I have had the pleasure of working communications roles in several industries over the years. During this time, I’ve seen the rise of a dubious campaign metric commonly referred to as “Stop the Scroll” (or “Swipe”). This metric has conscientious roots. Online communications strategists have less than a second to grab a potential donor, stakeholder, or client’s attention. Good strategists have read Craig McClain’s paper, as a great visual will make your thumb quiver before scrolling on to a video of dogs doing literally anything. In this light, stop the scroll seems like a pretty good metric for individual post efficacy. Time is the currency of experience, after all.
Can we count the seconds people spend learning untrue facts as progress towards our campaign? Or change the campaign goals to justify a resource-heavy shit post?
Earth Day is April 22, which makes next month Earth
I’d like to invite you to participate in a Twitter
hashtag campaign for the entire month.
The purpose of this campaign is to bring some attention and praise to the
people who are doing great conservation work.
I’m calling the campaign #30EarthMonthHeroes.
Participation is easy. Starting on April 1, post a tweet about someone who you think is doing great work to protect the Earth or the Ocean, either someone you know or someone you would like to know. Say something nice, upload a photo, link to a story or a video, tag them, and use the hashtag #30EarthMonthHeroes.
Each subsequent day, thread one additional tweet about someone you admire. It’s important to thread your tweets, so that by the time you get to April 30, you will have one single long thread. If you thread them properly, throughout the month, as readers find your tweets they will be able to easily scroll up and down to find the people that you’ve been tweeting about. If this works the way I hope it will, even the people who find your tweets as late as April 30, will still be scrolling back to your tweets from April 1.
If all goes according to plan, we reach new audiences on a large scale and greatly impact the conversation about conservation, while building a twitter following for ourselves, as well as the people who we call out as Earth Month Heroes. Plus it’s nice to hear from your colleagues when you are doing a good job.
It’s really that simple.
This is meant to be voluntary and fun, and it’s a chance to say thanks to the people in our line of work who dedicate their lives to making the world a better place – so no pressure!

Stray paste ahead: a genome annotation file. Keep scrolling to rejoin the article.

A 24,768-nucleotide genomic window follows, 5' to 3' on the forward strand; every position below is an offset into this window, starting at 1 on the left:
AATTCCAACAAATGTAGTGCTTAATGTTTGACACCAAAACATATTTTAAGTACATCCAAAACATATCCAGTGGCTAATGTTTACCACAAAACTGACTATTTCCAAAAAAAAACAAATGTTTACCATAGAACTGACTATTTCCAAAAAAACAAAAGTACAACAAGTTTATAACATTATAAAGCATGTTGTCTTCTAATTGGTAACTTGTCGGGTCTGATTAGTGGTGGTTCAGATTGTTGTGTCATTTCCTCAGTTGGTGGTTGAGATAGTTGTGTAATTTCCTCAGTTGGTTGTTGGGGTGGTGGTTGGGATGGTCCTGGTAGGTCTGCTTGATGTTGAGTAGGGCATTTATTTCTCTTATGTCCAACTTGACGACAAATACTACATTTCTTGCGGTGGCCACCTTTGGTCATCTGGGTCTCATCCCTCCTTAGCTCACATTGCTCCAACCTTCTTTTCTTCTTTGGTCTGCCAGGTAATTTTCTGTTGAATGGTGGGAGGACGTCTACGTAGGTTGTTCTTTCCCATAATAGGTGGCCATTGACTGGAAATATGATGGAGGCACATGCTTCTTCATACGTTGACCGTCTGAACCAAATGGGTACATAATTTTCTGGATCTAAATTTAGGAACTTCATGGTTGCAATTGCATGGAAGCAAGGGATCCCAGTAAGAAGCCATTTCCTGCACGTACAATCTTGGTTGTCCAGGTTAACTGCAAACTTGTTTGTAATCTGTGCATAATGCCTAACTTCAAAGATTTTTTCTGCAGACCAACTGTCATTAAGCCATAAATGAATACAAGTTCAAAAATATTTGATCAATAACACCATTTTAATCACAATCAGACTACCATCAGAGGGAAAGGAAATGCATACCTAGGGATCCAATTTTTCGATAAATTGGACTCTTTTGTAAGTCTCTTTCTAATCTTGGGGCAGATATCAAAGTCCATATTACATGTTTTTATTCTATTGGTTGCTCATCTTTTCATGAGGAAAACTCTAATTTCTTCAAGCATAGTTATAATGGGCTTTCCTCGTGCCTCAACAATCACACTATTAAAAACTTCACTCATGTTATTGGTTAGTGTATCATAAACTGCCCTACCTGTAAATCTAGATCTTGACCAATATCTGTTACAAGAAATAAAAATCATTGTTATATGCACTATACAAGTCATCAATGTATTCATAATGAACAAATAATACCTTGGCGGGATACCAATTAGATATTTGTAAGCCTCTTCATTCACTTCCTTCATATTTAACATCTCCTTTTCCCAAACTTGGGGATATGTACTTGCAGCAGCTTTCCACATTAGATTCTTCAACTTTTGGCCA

If you have any questions, please ask them in the comments
section and I will try to answer them.
If you are picking 30 people that inspire you, chances are one or more are not going to be on Twitter. Don’t let that stop you from recognizing them! If you can’t tag them, you could try adding a link to their website or to something they wrote.
Does my Ocean Month Hero need to be alive today?
Again, you should recognize whoever you want. I’ll be shocked if Rob Stewart and Ruth Gates don’t get a few mentions (I’m going to mention Rob, whose final film Sharkwater: Extinction comes out on Amazon Prime on April 22), and won’t be surprised if the likes of Henry David Thoreau or Rachel Carson pop up.
What if I need to miss a day? Or a week?
That’s fine. The idea is to post one Ocean Month Hero per day, but if you can’t post over the weekend, post three on Monday. And if you only get to 14 over the course of the month, those 14 people will still be happy to be recognized by you.
Social media can be a great tool for spreading and disseminating published science. Potentially it can reach a wide audience and for free !
Most platforms allow you to insert links to direct readers to the original paper or publication. If you are working in an area that is relevant to conservation or policy, social media can be a great way of getting papers to the right audience that may need that information (Parsons et al., 2014). Moreover, there is now increasing data that using social media can increase download and citation rates of scientific papers, which in turn is good for the careers of scientists in an academic setting.
Earlier this year, Andrew issued his Summer Science Outreach Challenge: Write an Op-Ed. Inspired, I thought I would straight up steal Andrew’s idea and give a few tips on writing an effective advocacy letter, the type of letter you’d send to a government official to ask them to help protect the ocean.
In my conservation career I’ve written hundreds of letters to all levels of government, from agency staff to presidents. Advocacy letters are one of the more effective tools in the arsenal of conservation tactics. They are a great way of communicating a message directly to a targeted person (assuming the letter gets read, of course!) and are a great way to kick off a discussion on protecting the ocean between concerned citizens and government officials. Here are a few tips: Read More
Figure from Whitenack et al. 2011, the sixgill tooth is the one in the lower right! This paper studied teeth of different shapes using Finite Element Analysis (FEA). When Lisa inputs the shape of the tooth, how elastic the tooth is, and how much force the tooth experiences into her computer program, FEA will map out stress on the entire tooth. High points of stress are where a tooth would be likely to break.